Home fitness regime is working out for Blackpool's Lancashire cricket act Steven Croft

Blackpool’s Steven Croft has described the stay-at-home fitness work done by himself, his Lancashire team-mates and hundreds of other county cricketers as “a good challenge”.
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Creativity is the key says the Red Rose all-rounder, who has been using wooden logs for deadlifting and help from his four-year-old daughter Ottilie for weighted press-ups.

Croft, 35, is also a qualified personal trainer away from the game, so he knows exactly what it takes to stay in shape and be ready for if and when the coronavirus pandemic eases enough to allow a return to on-field action.

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The Lancashire squad have been working from home since mid-March, though they have not been furloughed, allowing them remote access to the club’s medical and strength and conditioning staff.

Croft explained: “We’ve got programmes from the fitness and medical staff.

“Just before the lockdown started, the lads were provided with as much equipment as possible. But I already had a few bits and bobs at home anyway.

“We’re all keeping fit, sharing videos and challenges on WhatsApp and things like that.

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Alex Davies has also been keeping us entertained with his TikTok videos, although I reckon I’m a bit old for that!”

Given his PT qualification, Blackpool-born Croft enjoys maintaining his fitness.

“To be fair, most of the lads enjoy keeping fit, so it’s been quite good fun,” he continued.

“I wouldn’t say there’s not much else to do because I’ve been kept busy with a couple of little ones at home, but there is plenty of time to stay fit. You can throw some time at it.

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“I’ve been getting the kids involved as well. Ottilie is four and Aurelia is five months.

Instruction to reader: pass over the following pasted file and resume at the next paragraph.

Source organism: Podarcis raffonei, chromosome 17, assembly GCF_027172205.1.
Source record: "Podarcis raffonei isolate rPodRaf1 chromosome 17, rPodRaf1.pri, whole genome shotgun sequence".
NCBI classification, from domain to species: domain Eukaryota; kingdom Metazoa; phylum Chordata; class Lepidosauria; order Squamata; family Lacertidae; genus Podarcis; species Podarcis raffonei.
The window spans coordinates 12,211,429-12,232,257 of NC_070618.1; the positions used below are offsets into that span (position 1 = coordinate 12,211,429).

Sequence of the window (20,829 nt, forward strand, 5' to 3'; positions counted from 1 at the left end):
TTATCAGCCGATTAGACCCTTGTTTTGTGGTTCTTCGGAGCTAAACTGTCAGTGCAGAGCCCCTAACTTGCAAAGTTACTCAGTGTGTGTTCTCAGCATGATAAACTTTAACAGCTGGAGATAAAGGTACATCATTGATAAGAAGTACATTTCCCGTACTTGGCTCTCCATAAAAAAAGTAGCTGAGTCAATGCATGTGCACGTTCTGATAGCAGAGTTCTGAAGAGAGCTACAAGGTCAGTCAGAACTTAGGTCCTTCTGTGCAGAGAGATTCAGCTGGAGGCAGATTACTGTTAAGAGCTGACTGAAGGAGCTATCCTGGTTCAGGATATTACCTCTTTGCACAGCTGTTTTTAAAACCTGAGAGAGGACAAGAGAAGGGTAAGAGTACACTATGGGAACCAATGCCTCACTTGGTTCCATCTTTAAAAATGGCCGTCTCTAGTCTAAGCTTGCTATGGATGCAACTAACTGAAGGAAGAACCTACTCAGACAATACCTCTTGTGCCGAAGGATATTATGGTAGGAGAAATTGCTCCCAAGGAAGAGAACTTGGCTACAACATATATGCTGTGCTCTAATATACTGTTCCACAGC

“As a family, we’ve also been doing the Joe Wicks workouts in the morning, and my eldest has been on her bike and getting me to chase after her.

“On top of that, I’ve been going on long walks or runs. And when the kids are in bed, I’ll get out into the garden for an hour.

“It’s a good challenge. It would obviously be nice to have a gym to go to but there are plenty of things you can be creative with.”

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Aside from countless fitness videos and challenges posted by professional and recreational cricketers, there is also plenty of skill-based content available for youngsters desperate to get a bat or ball in their hands in the back garden.

“I’ve not done a massive amount of skills stuff,” added former Red Rose captain Croft, who debuted for Lancashire against Oxford University at The Parks in 2005. In recent years he has also turned out for Lytham CC when his Lancashire commitments allow.

“All I’ve done is a bit of catching and throwing just mainly to keep the shoulder going,” he added.

“But whatever sort of work you are doing – whether it’s catching against a wall or receiving throw downs from mum and dad – it’s about giving it that time.

“That’s what makes the great fielders, for example.

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“I’m sure someone like Glenn Maxwell would have loved running around as a kid, diving and catching.

“There probably wasn’t too much structure to it for him but it was a decent foundation and just a lot of fun